By now, you've heard about the new study from Nottingham Trent University that found that playing lots of video games can result in "Game Transfer Phenomena": the real world and the video-game world start to blend together, and gamers begin to see conversation menus during real-life interactions and going for button-prompts to perform real-world actions.
Luke wrote it up this week, and while some of the findings are a bit laughable, I think we've all been there, at least a bit. I know that when I was playing an insane amount of Grand Theft Auto IV, I would venture out for snacks (aka Snacktaku research) and find myself having visceral flashbacks to the heightened world of Liberty City.
Sally Adee has put up a cool blog post at The Last Word on Nothing called "Consensual Hallucination." in which she recounts a similar thing. In it, she talks about how her Mario Kart playing bled over into her daily commute:
Between 2009 and 2010 I spent a disastrous amount of time playing Mario Kart Wii. I'd come home at night, grab dinner and then sit obsessively for several hours clutching a little white plastic steering wheel. I'm not proud of this, but it's necessary back story to explain why, one weekend as I was driving to New Jersey and some Jersey driver was swerving and lane-straddling in front of me on the George Washington Bridge, I instinctively reached down on the steering wheel for the button that, in Mario Kart, would send a red shell flying out in front of me to flip this asshole's car off the road.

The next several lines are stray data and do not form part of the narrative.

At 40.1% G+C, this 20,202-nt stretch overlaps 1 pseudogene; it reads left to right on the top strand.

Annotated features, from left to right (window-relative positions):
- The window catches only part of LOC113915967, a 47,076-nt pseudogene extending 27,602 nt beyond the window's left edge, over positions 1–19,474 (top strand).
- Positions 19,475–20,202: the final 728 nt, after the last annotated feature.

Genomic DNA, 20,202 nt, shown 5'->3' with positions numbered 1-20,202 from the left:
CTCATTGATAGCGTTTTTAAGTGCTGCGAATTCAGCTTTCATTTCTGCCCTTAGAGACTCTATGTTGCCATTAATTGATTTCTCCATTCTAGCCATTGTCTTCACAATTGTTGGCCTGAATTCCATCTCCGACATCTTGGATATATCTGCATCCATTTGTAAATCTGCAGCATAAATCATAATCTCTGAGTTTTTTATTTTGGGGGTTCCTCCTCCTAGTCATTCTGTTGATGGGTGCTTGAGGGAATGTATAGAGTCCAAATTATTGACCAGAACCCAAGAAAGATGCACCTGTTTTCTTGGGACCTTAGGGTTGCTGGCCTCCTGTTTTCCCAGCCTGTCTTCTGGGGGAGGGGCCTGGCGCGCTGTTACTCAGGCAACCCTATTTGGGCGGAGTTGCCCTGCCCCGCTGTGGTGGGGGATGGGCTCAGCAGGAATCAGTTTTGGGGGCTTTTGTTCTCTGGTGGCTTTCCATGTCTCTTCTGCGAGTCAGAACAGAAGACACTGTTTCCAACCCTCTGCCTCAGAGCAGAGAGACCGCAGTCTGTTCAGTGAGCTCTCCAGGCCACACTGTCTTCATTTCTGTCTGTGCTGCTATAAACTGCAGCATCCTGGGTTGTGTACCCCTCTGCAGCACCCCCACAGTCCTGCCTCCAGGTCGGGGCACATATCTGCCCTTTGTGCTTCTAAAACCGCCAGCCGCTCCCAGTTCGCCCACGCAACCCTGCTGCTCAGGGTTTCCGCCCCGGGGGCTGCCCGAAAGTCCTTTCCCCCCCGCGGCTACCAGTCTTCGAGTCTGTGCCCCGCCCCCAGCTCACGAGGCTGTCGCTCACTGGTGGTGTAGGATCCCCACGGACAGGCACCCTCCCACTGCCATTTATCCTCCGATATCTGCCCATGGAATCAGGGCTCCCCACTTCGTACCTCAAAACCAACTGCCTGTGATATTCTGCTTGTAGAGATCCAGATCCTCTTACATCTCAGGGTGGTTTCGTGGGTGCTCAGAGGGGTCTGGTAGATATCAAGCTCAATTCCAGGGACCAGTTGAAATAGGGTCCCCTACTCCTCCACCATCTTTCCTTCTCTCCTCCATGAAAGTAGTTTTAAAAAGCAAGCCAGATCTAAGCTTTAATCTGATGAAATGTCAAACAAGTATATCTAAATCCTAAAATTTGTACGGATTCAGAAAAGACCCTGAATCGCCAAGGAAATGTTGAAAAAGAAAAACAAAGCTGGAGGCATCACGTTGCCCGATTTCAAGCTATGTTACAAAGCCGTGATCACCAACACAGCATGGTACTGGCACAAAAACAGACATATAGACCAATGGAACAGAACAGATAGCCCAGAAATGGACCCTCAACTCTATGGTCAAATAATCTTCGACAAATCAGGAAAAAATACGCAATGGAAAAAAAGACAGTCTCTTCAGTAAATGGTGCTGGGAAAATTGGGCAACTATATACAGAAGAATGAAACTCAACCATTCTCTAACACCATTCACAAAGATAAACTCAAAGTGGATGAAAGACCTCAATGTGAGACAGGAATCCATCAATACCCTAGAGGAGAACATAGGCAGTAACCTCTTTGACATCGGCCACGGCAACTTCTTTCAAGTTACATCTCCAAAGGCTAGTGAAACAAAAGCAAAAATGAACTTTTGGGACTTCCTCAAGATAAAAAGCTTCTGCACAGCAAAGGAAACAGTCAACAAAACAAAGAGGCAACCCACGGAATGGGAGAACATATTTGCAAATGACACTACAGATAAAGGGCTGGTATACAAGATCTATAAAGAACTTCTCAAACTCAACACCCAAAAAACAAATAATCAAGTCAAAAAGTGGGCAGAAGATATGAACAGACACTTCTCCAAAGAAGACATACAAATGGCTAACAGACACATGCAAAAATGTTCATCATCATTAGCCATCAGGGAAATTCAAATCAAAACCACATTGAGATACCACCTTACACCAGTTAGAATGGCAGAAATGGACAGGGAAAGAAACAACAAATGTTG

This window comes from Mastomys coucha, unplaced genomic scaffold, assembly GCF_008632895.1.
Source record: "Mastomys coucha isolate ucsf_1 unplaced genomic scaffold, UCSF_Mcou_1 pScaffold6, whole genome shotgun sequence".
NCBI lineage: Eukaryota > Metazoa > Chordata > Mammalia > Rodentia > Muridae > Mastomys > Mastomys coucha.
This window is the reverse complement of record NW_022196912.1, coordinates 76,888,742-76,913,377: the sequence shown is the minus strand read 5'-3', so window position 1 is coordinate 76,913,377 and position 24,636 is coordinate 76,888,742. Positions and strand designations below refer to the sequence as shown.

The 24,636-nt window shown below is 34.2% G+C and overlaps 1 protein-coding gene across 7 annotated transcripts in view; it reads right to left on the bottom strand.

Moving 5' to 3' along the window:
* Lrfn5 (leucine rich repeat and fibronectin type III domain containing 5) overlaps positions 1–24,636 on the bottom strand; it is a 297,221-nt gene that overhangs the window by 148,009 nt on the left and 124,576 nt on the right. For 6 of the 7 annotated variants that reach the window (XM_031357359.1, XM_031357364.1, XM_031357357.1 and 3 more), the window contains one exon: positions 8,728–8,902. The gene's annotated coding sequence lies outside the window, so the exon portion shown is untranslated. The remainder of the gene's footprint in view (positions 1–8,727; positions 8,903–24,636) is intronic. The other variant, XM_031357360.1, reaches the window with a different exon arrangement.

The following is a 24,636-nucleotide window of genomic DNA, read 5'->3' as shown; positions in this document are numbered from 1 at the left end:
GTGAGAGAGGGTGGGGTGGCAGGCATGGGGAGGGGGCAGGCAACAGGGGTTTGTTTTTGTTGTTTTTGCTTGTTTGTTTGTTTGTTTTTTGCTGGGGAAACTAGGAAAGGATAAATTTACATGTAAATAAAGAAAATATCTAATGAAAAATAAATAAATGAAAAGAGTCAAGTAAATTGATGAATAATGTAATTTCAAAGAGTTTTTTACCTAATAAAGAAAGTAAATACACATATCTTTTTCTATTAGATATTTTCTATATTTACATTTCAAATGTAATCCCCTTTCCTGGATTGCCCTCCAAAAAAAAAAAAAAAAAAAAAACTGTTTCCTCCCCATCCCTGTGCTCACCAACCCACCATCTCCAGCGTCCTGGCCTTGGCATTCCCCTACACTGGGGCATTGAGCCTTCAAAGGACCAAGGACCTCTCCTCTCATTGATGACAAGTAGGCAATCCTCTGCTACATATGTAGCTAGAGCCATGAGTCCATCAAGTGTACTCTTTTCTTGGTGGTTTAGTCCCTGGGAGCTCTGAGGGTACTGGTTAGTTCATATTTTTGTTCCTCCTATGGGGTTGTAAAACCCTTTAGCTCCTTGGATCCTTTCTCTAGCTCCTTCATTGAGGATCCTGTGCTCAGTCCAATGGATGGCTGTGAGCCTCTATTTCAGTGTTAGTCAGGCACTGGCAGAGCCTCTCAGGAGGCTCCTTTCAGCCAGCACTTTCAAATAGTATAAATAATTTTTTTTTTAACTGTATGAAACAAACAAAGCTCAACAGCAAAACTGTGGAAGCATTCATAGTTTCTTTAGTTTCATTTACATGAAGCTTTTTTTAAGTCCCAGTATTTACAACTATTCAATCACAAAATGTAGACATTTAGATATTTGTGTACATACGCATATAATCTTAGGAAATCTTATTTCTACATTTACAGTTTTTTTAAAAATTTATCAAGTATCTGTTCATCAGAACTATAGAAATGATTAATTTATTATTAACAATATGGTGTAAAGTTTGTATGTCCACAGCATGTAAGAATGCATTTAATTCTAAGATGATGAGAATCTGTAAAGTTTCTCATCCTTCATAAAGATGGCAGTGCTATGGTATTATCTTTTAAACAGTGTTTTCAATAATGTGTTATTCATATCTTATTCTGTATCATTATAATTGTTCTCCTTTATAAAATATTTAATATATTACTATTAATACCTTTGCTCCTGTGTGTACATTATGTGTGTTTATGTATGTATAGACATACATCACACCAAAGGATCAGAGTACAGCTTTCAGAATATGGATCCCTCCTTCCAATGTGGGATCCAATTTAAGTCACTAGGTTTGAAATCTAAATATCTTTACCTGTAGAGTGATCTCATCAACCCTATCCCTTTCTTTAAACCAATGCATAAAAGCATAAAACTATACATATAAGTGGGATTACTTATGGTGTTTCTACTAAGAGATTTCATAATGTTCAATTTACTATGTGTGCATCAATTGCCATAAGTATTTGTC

She continues with the thought that actually, blending the real wold and the digital one might not be a bad thing:
Imagine if you were driving like a jerk, and someone could throw Mario Kart objects at you. Not to wreck your car, obviously, because no one actually wants you to die. But you know those "How's my driving" stickers? Nice idea but the latency on those makes them unsatisfying. Imagine the real time effect of having a whole bunch of drivers behind you pelting you with red shells and banana peels? You might start to comprehend after a while that you're driving like a muppet.
Ha! I don't know about gas-club cards and AAA rewards, but shooting digital turtle shells into bad drivers is one type of automotive gamification I can get behind.
Consensual Hallucination [The Last Word On Nothing]